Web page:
Samer Abu Ziada’s secondhand clothes shop in al-Maghazi refugee camp in the central Gaza Strip attracts a lot of customers. And the shop’s stock of reasonable quality used clothes at affordable prices is proving ever more popular.
People in the impoverished strip are increasingly turning to shops like Abu Ziada’s. It is a response, said the merchant, whose store has been open six years, to need. Most Palestinians in Gaza, he told The Electronic Intifada, can no longer afford luxuries — and new clothes are now a luxury.
“A jacket might cost 25 Israeli shekels [$6.5] here, where it is 60 shekels in other shops,” said Abu Ziada, who receives fresh merchandise — everything from clothes to toys and electronics — weekly from his supplier, Raed al-Jid, who in turn imports from Israel via the commercial crossing at Kerem Shalom. “A secondhand shirt will not cost more than 5 shekels,” he said.
Mother-of-nine Um Sameh (who did not give her full name) is a frequent visitor to Abu Ziada’s shop. The 42-year-old cannot afford new clothes for her children.
“I have to prioritize. I buy used clothes and save my little money for more urgent demands, like paying the tuition fees of my daughter’s college,” she said.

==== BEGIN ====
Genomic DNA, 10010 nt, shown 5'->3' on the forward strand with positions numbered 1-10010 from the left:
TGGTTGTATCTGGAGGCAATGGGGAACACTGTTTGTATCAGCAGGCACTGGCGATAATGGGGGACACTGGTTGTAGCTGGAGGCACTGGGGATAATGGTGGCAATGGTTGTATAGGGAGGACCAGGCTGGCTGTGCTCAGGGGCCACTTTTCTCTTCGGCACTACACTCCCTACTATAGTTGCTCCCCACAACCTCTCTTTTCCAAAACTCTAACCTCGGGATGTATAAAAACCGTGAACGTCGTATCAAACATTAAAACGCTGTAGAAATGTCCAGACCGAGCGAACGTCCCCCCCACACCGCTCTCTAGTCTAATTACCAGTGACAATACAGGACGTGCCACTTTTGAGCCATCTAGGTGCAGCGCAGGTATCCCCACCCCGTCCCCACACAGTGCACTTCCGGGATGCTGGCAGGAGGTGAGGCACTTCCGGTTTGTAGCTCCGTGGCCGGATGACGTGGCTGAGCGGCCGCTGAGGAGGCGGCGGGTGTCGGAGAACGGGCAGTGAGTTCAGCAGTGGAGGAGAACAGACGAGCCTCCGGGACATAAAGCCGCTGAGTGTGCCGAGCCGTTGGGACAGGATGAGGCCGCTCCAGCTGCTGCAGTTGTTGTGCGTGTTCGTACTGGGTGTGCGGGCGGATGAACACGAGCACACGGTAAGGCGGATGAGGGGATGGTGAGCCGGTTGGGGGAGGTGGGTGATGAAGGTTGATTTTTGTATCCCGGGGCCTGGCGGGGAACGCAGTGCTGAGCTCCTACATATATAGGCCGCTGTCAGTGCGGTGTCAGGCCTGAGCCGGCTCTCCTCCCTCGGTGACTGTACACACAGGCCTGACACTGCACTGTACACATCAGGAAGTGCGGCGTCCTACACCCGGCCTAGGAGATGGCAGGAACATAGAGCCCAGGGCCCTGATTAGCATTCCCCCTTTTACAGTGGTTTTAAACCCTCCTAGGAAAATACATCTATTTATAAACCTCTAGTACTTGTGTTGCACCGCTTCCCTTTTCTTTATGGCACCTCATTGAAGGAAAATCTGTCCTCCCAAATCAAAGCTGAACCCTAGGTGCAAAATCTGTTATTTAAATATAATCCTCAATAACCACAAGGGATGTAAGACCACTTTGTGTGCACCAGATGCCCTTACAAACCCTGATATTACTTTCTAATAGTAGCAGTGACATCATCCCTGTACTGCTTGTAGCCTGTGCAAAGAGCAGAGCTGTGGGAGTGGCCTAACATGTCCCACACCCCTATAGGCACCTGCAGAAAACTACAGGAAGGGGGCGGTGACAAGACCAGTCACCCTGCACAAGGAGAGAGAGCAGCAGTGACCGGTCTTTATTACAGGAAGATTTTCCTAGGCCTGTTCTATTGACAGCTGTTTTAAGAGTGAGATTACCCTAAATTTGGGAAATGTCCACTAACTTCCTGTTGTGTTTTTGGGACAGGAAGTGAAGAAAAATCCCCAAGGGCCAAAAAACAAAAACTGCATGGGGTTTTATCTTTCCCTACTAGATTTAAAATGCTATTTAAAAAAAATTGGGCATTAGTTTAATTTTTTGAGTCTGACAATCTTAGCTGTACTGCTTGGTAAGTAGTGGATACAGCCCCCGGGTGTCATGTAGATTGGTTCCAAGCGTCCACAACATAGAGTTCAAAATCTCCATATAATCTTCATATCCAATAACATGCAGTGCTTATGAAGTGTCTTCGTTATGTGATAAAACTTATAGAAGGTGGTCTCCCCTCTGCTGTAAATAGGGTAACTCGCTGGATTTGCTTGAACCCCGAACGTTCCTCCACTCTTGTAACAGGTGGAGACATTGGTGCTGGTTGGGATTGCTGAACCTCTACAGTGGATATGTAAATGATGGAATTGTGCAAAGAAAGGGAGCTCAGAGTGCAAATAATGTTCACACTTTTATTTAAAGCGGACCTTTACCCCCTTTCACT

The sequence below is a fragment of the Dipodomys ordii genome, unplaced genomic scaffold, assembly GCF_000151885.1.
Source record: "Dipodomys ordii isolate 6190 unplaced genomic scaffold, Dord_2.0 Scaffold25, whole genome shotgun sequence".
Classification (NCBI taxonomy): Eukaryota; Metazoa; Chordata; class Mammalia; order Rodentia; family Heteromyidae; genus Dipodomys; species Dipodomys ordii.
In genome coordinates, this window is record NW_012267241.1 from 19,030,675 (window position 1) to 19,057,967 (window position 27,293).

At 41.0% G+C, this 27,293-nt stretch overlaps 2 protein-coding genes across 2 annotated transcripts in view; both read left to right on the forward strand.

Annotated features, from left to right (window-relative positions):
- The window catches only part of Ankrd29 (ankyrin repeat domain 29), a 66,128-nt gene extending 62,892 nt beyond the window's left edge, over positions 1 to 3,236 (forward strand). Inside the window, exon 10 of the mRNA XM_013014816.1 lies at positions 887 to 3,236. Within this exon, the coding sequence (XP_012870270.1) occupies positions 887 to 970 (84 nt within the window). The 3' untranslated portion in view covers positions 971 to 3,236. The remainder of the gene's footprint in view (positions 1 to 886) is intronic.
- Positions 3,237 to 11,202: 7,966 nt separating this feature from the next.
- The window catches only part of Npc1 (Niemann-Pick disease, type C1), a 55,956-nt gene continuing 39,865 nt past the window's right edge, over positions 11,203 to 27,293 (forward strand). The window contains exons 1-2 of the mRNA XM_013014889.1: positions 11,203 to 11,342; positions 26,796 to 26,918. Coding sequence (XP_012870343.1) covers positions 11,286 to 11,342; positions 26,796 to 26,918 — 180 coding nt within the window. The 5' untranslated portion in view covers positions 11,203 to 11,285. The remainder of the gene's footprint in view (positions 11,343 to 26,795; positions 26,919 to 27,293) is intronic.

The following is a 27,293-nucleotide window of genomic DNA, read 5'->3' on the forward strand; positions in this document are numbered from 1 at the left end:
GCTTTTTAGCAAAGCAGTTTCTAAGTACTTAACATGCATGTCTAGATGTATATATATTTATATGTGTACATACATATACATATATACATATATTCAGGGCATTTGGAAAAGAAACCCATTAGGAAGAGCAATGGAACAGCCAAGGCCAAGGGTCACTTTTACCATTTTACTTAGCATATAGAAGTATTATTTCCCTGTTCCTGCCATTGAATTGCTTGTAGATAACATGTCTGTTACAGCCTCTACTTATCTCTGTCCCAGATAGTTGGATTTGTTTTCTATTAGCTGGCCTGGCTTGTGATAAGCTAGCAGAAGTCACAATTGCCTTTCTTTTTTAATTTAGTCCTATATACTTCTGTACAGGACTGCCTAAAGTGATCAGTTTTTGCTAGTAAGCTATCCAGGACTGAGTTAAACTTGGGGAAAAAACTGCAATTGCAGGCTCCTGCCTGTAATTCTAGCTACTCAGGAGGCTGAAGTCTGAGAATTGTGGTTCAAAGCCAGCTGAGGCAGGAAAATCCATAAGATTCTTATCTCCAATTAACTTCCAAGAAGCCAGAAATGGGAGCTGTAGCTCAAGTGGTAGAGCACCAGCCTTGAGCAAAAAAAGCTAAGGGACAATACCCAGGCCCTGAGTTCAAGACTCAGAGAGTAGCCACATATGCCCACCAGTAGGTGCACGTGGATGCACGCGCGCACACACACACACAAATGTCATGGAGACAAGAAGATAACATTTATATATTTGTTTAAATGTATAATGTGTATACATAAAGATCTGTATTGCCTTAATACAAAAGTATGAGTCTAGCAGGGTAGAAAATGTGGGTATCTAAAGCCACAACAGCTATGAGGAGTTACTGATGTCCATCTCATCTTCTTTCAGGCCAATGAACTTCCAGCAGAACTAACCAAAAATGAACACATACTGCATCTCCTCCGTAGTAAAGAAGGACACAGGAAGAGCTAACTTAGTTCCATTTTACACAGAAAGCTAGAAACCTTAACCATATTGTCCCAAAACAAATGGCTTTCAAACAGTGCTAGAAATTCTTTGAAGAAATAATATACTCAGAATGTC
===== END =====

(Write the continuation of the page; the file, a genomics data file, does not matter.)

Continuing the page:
Her husband used to labor in Israel, but work dried up a decade ago when Israel banned entry to workers from Gaza. He then secured work digging cross-border smuggling tunnels at Rafah, a once-thriving industry in Gaza, besieged for nearly a decade.
That too ended after an Egyptian clampdown that began in earnest after Abdulfattah al-Sisi seized power in 2013, and which, from September last year, included flooding tunnels with seawater, rendering the work far too dangerous for most.
“We do not have a regular income,” said Um Sameh. “That’s why I shop here.”
A growing phenomenon
Um Sameh said she sometimes fears that her children might be teased because they wear secondhand clothes, even though she sees plenty of neighbors shopping at Abu Ziada’s. She tends to scrub and clean the clothes after buying so they appear new.
She held up a pair of tattered blue jeans that she thought would fit two of her four sons, both in primary school. “These,” she said, appraising the pants carefully, “should last for the academic year.”
The increasing popularity of secondhand shops is an “inevitable result” of Gaza’s growing poverty, said Hatem Oweida, deputy minister at Gaza’s Ministry of National Economy.
Gaza’s 43 percent unemployment rate is the highest in the world, according to the World Bank, and youth unemployment has soared above 60 percent.
“People in Gaza are becoming more austere in their lives as they lack opportunities to work,” Oweida told The Electronic Intifada.
Israel’s devastating 2014 assault on Gaza also injured industry there.
“More than 150 local factories were partially or completely destroyed in Gaza during the last Israeli aggression, and thousands of workers lost their jobs,” Oweida said.